Using spatula

When it was all assembled, I folded in the mountain fold and sealed the card up around the inside edges. You can use glue or double-sided tape. Now you see why the middle page was left blank — when fully assembled, it hides the back of the spinner.

Card Folded Over

Now it’s done! Although… come to think of it, this is so grim I think I’ll lose friends if I actually mail it to anyone.

Spinner Card Front

"Happy" New Year!

Happy New Year! And best of luck in 2016!

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  16 Responses to “Make a New Year’s Spinner Card”

Comments (16)
  1. Thanks for the the tutorial! The content wants me to put my head in a hole and come back out in four years…ugh. At least there are fabulous people like you who help me to remember that a sense of humor helps :)

    • Grim, isn’t it?! Always good to hear from you, Amy. I hope you have a wonderful 2016… although it might be a good idea to avoid most media until after November… I say, as I clutch my head in pain. ;-)

  2. About things getting worse…and we thought Romney was bad!
    Happy New Year dear friend. Send me an email sometime soon, I’d love to hear from you. Hope things are going okay for you and Victor. xo

    • No kidding, eh? I remember talking to an elderly friend last time around, and he was saying those were the most frightening, crazy politicians he’d seen in his life. He’s since passed away. I can only imagine what he’d be thinking now!

      A very happy New Year to you too! Let’s be in touch soon!

  3. Thank you. When I was younger we made these using a compass and a sharp blade! And my father always had odds n ends in his workshop.
    Here’s to happier, healthier year. Cheers!

  4. Wow.
    You made it sound simple, but I am pretty certain it isn’t. At all.
    And the subject? Halloween is perhaps more appropriate…
    Love the end result though.
    Heres to a better year. A much, much better year.

  5. Must admit I’m pleased we’re not faced with your particular political choices; but our own are bad enough. Great tutorial thanks!

  6. I love, love, LOVE that card. You are so talented. If I knew you in person, I’m sure I’d hate you for all the darling things you make. Well, okay, I’d pretend to like you but secretly loathe you.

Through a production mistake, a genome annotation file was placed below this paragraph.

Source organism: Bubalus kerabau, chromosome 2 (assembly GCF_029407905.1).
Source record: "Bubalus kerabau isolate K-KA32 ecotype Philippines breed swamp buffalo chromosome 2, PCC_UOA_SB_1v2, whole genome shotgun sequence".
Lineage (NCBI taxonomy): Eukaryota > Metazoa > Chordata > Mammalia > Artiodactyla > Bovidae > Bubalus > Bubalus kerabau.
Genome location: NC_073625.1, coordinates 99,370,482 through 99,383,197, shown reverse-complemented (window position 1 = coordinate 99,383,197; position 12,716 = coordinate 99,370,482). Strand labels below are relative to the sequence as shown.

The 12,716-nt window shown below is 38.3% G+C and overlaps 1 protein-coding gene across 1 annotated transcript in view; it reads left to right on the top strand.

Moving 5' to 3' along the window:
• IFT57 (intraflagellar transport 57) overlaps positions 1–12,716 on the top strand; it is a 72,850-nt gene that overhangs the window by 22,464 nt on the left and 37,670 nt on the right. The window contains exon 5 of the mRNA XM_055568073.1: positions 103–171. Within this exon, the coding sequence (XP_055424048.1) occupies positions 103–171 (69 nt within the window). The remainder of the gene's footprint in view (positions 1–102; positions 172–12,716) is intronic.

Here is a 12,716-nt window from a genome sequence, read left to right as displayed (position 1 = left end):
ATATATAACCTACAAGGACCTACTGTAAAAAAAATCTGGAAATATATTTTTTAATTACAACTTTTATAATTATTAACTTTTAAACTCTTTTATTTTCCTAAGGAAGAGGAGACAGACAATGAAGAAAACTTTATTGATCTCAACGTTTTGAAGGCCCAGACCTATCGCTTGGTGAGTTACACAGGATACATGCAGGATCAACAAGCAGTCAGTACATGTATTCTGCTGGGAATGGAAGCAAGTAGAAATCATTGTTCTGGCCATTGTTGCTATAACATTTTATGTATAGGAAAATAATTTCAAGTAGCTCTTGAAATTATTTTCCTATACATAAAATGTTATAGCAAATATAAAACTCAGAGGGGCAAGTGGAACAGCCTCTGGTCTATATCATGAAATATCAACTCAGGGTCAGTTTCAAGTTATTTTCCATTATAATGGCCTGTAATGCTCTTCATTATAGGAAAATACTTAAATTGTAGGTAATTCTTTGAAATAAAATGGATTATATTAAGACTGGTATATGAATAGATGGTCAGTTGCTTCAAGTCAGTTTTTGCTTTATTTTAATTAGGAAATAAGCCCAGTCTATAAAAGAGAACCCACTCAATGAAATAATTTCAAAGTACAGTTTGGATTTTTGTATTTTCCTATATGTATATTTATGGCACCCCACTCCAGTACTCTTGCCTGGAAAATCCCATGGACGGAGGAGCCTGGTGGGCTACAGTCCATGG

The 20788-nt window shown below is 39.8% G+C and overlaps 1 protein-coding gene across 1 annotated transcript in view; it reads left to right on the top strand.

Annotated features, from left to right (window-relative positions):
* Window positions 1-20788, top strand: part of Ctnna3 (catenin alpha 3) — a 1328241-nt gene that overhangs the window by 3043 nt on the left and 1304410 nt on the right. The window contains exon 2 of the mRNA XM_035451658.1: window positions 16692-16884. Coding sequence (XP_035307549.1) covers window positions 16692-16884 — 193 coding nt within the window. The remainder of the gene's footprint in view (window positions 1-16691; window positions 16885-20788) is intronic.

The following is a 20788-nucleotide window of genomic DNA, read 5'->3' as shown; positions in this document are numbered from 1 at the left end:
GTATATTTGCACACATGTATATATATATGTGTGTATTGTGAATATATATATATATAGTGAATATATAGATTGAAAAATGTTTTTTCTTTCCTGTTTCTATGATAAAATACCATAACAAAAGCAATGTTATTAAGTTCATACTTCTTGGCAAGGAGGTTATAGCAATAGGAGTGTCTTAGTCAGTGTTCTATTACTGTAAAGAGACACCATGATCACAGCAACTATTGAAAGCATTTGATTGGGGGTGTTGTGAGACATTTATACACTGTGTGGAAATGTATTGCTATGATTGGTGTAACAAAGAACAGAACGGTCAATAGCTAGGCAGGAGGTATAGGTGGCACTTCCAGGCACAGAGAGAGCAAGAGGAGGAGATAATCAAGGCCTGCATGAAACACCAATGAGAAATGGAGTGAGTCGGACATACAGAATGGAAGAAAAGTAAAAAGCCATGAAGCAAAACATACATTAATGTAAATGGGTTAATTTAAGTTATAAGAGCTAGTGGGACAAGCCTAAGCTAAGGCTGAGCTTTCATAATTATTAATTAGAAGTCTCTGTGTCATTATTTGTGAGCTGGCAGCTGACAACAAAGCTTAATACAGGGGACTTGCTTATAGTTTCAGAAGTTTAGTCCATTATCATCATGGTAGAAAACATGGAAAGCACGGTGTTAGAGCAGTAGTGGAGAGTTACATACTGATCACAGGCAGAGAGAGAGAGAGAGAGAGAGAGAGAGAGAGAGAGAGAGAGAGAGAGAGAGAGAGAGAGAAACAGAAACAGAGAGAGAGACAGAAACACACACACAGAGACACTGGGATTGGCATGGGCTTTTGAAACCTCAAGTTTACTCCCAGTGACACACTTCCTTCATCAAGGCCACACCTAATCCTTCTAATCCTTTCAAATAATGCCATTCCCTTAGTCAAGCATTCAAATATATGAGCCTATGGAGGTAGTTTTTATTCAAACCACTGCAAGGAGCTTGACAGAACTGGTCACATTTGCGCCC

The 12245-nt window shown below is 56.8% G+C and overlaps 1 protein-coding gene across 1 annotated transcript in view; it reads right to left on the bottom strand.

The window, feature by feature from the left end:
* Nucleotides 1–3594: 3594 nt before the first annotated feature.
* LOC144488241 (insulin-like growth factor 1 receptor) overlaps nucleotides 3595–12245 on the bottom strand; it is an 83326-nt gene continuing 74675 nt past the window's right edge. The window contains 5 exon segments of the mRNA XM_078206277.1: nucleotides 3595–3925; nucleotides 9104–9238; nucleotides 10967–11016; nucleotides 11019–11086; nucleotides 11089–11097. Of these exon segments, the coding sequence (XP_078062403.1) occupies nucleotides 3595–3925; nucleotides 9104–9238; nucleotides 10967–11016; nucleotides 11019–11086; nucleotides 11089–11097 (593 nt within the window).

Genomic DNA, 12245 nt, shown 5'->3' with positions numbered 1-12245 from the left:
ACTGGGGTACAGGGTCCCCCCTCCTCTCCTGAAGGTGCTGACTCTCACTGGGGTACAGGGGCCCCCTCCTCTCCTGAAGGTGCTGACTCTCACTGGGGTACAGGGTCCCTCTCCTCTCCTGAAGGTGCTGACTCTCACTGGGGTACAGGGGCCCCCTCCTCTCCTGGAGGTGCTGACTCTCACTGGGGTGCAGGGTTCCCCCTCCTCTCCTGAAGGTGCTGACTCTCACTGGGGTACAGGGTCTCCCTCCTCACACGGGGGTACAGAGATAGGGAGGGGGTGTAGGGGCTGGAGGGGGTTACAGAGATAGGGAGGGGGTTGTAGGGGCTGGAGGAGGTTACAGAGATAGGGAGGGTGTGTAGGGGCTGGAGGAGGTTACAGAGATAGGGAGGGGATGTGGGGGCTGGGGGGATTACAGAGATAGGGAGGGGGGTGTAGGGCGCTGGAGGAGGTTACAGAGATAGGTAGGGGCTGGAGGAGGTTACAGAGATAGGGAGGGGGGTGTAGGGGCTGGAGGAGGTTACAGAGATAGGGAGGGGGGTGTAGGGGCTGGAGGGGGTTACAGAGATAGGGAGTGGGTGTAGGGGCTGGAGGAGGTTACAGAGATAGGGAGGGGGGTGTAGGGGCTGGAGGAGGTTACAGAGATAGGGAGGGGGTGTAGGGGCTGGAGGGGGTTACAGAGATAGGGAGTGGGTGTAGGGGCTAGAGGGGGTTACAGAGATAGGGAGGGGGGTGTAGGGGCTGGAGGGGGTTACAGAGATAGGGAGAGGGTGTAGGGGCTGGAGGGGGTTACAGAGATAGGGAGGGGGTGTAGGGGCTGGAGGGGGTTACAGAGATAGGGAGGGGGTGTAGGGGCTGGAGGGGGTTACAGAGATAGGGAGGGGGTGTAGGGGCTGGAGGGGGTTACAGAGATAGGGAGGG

No, that’s not true.

    Yikes. Is it? [working through some complex emotions here…]

    Thanks for the free therapy and the laugh!

    Happy new year!

    • Cranky! I’ve missed you! So good to see you again. (And sorry it’s taken me a while to reply. I’ve probably been following the news too much. It has made me want to crawl into a hole…).

  7. Brilliant Ellen. Very detailed. I don’t have InDesign at the moment but may get it if I have a particular project. Where did hou get the little metal arrow? It looks very nice. Hope you are well. All the best, Angela

    • Angela! So nice to hear from you. Thanks. I love InDesign — it’s one of those things I think I’d panic if I suddenly didn’t have it. The little arrows came from Alpha Stamps. (Although I looked, and it seems their international shipping rates are rather high, alas. Maybe you have an equivalent over there?) For larger arrows, I also sometimes use clock hands, or there are also big plastic ones that snap together and are meant for classroom games (they are available in a few places — you can try searching for “game spinner arrows” or “plastic spinner arrows”).

      • Thanks for looking in to this. I could probably get one Etsy. For some reason all the UK ones seem to be plastic. Sounds like you’ve made a few :-) It might by nice to incorporate it into a book. Have you ever done this?